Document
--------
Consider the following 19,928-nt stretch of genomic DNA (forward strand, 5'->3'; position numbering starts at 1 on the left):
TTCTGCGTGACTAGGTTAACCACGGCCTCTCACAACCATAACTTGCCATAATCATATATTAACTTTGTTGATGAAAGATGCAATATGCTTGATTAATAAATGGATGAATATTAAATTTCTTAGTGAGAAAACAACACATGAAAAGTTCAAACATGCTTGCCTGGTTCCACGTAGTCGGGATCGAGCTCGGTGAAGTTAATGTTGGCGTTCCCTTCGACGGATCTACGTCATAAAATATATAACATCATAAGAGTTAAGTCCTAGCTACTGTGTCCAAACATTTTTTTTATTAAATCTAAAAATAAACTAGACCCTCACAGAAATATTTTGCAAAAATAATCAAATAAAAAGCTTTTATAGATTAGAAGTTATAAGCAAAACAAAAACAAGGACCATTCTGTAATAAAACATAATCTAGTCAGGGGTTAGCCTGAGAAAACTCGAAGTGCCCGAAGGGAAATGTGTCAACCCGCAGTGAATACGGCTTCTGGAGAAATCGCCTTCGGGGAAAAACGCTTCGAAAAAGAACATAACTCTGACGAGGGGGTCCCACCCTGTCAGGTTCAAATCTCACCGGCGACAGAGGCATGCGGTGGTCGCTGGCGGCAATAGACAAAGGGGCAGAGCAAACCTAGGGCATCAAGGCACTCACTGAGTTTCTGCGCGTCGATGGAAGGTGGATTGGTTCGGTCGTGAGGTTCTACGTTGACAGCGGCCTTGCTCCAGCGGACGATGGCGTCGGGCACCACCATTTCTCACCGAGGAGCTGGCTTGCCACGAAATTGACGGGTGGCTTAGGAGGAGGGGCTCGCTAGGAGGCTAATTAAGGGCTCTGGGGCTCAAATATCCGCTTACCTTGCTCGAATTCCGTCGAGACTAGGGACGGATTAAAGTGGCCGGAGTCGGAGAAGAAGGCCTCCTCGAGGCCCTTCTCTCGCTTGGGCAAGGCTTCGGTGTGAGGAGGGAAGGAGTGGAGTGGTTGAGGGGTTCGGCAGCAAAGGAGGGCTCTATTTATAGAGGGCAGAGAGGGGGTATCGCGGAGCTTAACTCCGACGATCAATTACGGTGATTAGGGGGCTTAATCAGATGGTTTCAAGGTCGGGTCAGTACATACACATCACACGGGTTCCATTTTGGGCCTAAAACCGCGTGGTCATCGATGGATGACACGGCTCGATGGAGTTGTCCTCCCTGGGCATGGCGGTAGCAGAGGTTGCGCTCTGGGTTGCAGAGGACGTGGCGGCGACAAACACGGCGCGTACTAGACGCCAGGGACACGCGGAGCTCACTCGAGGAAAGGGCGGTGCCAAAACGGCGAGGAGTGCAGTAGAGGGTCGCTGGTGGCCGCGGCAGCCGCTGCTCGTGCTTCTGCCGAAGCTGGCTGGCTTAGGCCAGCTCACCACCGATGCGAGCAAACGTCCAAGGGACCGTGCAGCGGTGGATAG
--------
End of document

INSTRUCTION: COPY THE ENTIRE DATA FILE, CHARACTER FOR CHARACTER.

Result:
Consider the following 19,928-nt stretch of genomic DNA (forward strand, 5'->3'; position numbering starts at 1 on the left):
TTCTGCGTGACTAGGTTAACCACGGCCTCTCACAACCATAACTTGCCATAATCATATATTAACTTTGTTGATGAAAGATGCAATATGCTTGATTAATAAATGGATGAATATTAAATTTCTTAGTGAGAAAACAACACATGAAAAGTTCAAACATGCTTGCCTGGTTCCACGTAGTCGGGATCGAGCTCGGTGAAGTTAATGTTGGCGTTCCCTTCGACGGATCTACGTCATAAAATATATAACATCATAAGAGTTAAGTCCTAGCTACTGTGTCCAAACATTTTTTTTATTAAATCTAAAAATAAACTAGACCCTCACAGAAATATTTTGCAAAAATAATCAAATAAAAAGCTTTTATAGATTAGAAGTTATAAGCAAAACAAAAACAAGGACCATTCTGTAATAAAACATAATCTAGTCAGGGGTTAGCCTGAGAAAACTCGAAGTGCCCGAAGGGAAATGTGTCAACCCGCAGTGAATACGGCTTCTGGAGAAATCGCCTTCGGGGAAAAACGCTTCGAAAAAGAACATAACTCTGACGAGGGGGTCCCACCCTGTCAGGTTCAAATCTCACCGGCGACAGAGGCATGCGGTGGTCGCTGGCGGCAATAGACAAAGGGGCAGAGCAAACCTAGGGCATCAAGGCACTCACTGAGTTTCTGCGCGTCGATGGAAGGTGGATTGGTTCGGTCGTGAGGTTCTACGTTGACAGCGGCCTTGCTCCAGCGGACGATGGCGTCGGGCACCACCATTTCTCACCGAGGAGCTGGCTTGCCACGAAATTGACGGGTGGCTTAGGAGGAGGGGCTCGCTAGGAGGCTAATTAAGGGCTCTGGGGCTCAAATATCCGCTTACCTTGCTCGAATTCCGTCGAGACTAGGGACGGATTAAAGTGGCCGGAGTCGGAGAAGAAGGCCTCCTCGAGGCCCTTCTCTCGCTTGGGCAAGGCTTCGGTGTGAGGAGGGAAGGAGTGGAGTGGTTGAGGGGTTCGGCAGCAAAGGAGGGCTCTATTTATAGAGGGCAGAGAGGGGGTATCGCGGAGCTTAACTCCGACGATCAATTACGGTGATTAGGGGGCTTAATCAGATGGTTTCAAGGTCGGGTCAGTACATACACATCACACGGGTTCCATTTTGGGCCTAAAACCGCGTGGTCATCGATGGATGACACGGCTCGATGGAGTTGTCCTCCCTGGGCATGGCGGTAGCAGAGGTTGCGCTCTGGGTTGCAGAGGACGTGGCGGCGACAAACACGGCGCGTACTAGACGCCAGGGACACGCGGAGCTCACTCGAGGAAAGGGCGGTGCCAAAACGGCGAGGAGTGCAGTAGAGGGTCGCTGGTGGCCGCGGCAGCCGCTGCTCGTGCTTCTGCCGAAGCTGGCTGGCTTAGGCCAGCTCACCACCGATGCGAGCAAACGTCCAAGGGACCGTGCAGCGGTGGATAG